Joined: June 2007
|Quote (Erasmus, FCD @ Dec. 06 2008,14:19)|
|Noted Scholar notedscholar is sometimes on PT and UD. he also has the blog 'science and math defeated' and the odds are is that he is a sock on a whole new level. fractally Poe or something.|
|The Hardest to Kill is the First to Die: The Singularity of Paleontology|
Have any of you ever noticed how absolutely implausible it is that the Dinsosaurs actually became extinct? Now, please note this: I am not saying that they did not become extinct. I cannot after all prove a negative - it would require searching all four corners of the Earth and below the Earth (we’ve already got above the Earth covered!). But consider the following:
Go outside. Find a bug and step on it. If you succeed, then you can be fairly certain that, barring extraordinary numbers, that particular species of bug could plausibly become extinct. Now go into a forest and find a large adult bear. Try and step on it.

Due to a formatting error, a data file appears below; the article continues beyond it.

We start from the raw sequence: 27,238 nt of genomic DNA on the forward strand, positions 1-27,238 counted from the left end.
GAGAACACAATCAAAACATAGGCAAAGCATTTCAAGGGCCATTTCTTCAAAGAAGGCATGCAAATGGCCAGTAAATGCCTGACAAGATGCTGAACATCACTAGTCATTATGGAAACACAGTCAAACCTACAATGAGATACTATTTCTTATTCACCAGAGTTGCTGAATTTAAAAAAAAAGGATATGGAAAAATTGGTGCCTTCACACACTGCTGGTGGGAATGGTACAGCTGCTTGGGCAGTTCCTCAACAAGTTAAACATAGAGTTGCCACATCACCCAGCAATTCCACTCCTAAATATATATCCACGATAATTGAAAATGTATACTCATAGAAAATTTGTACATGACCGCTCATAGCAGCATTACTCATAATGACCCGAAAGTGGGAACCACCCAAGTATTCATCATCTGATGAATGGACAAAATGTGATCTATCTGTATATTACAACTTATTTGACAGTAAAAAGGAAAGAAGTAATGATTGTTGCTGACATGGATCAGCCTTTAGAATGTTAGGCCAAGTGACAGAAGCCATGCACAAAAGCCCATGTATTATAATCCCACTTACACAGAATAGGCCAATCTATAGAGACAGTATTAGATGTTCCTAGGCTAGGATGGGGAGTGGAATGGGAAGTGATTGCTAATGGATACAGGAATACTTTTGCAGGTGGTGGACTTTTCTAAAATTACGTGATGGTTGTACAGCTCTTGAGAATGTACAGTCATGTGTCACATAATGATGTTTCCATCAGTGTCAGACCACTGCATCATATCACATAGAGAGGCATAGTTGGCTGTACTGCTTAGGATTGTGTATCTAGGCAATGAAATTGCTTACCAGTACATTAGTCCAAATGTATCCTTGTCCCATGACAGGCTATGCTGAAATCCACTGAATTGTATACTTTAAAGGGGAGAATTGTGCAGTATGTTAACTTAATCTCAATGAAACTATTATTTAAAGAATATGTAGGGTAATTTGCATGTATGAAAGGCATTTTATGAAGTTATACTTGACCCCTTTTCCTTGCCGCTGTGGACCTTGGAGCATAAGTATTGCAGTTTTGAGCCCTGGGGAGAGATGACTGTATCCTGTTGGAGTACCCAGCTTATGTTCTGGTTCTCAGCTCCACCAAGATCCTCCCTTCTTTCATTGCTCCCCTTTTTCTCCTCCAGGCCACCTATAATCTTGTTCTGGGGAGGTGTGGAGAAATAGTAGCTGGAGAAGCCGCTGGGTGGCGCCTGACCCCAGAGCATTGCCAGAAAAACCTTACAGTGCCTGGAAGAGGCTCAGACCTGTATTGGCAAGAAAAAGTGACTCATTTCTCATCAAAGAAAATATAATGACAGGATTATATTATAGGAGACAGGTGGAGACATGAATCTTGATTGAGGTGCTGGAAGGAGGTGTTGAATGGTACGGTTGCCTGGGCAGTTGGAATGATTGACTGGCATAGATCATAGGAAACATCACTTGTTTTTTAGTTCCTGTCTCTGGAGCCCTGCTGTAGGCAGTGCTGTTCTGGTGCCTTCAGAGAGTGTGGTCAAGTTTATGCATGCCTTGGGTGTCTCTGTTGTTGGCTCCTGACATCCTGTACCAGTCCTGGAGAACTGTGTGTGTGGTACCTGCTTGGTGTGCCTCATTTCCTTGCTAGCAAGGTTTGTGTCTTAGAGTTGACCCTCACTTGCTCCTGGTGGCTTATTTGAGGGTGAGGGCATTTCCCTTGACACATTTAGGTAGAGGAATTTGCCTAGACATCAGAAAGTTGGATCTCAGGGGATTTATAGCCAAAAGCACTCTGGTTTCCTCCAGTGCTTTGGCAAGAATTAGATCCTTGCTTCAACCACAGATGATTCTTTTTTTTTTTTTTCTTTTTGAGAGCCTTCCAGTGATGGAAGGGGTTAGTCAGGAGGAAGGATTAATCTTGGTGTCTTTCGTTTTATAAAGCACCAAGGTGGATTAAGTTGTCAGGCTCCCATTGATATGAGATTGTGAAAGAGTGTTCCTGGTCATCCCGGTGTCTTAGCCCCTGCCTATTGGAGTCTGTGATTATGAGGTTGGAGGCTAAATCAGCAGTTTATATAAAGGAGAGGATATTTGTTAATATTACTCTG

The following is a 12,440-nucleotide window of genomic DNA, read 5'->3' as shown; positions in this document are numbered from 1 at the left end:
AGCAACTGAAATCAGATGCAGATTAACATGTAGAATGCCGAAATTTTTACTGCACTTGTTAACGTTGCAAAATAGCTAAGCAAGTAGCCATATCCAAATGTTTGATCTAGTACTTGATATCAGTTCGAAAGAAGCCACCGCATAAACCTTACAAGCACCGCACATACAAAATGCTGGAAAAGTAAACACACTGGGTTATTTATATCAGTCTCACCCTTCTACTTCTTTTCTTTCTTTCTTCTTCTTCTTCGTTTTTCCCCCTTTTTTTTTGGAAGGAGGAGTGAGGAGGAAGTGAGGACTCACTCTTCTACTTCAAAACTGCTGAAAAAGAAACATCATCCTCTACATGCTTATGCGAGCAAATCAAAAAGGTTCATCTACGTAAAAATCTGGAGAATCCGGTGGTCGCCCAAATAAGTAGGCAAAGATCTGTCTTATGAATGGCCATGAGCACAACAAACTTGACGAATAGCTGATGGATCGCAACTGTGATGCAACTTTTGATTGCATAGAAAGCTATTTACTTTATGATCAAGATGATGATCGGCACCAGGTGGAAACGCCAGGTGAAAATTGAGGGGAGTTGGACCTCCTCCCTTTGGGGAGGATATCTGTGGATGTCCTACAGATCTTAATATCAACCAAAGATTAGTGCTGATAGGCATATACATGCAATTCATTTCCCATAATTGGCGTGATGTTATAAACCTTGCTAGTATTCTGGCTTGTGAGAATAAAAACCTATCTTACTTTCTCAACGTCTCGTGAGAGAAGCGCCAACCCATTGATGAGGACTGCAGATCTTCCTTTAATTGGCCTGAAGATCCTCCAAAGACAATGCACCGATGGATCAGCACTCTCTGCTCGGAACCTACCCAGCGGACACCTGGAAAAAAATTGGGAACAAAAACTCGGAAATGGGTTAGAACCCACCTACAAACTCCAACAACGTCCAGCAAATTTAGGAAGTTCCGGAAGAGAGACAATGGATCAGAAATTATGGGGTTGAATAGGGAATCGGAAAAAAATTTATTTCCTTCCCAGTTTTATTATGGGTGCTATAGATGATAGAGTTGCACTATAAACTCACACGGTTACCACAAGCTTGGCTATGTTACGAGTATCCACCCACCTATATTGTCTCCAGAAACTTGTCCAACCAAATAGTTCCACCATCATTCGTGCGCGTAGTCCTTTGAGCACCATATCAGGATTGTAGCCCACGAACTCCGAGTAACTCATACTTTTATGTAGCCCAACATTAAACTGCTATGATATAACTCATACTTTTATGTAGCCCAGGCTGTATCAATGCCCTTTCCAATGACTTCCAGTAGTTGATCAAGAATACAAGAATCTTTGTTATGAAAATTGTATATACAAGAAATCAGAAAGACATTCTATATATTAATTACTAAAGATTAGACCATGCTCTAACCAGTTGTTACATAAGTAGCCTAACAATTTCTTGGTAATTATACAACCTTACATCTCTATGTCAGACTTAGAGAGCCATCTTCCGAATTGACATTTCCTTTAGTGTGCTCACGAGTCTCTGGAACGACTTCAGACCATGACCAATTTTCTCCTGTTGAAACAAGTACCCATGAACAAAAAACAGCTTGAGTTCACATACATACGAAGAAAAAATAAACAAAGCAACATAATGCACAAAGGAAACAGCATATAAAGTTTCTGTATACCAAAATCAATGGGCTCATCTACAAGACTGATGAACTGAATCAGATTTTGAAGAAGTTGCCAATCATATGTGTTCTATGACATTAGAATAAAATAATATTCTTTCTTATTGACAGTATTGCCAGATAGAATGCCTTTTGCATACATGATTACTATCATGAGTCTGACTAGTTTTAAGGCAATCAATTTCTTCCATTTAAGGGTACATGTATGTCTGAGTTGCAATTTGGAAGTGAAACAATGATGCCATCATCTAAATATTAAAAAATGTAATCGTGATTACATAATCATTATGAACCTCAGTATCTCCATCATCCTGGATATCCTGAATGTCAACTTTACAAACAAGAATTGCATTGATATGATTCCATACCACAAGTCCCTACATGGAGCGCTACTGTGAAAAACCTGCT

If you succeed, you will have demonstrated at least the logical possibility of the C-T Extinction Event. However, you will likely fail. By the transitive property, if you can’t extinctify bears, and dinosaurs are harder to extinctify than bears, then you likewise can’t extinctify dinosaurs. QUED, my friends. … Or is it?
Clearly that conclusion is also hopelessly implausible! What, then, are we to do? According to influential logician L. Gamut, two implausible propositions, call them p and q, cannot stand each other for very long. Some kind of reflective equilibrium must be reached, al carte both R. Dahl and G. Habermas. Now I have no idea what to do about this. It could be that the implausible simply happened. But we are compounding implausibilities! The extinction of dinosaurs requires the negation of the force of all kinds of apriori evidence to the contrary.
Discussion: Which theory of Dinosaur Extinction do you favor? Post in the comments! If you’re not familiar with the subject, you can quickly explore the going theories here.
I'm sure there are several bear species which would be quite relieved to learn they cannot go extinct. Especially the ones which already are.
To rebut creationism you pretty much have to be a biologist, chemist, geologist, philosopher, lawyer and historian all rolled into one. While to advocate creationism, you just have to be an idiot. -- tommorris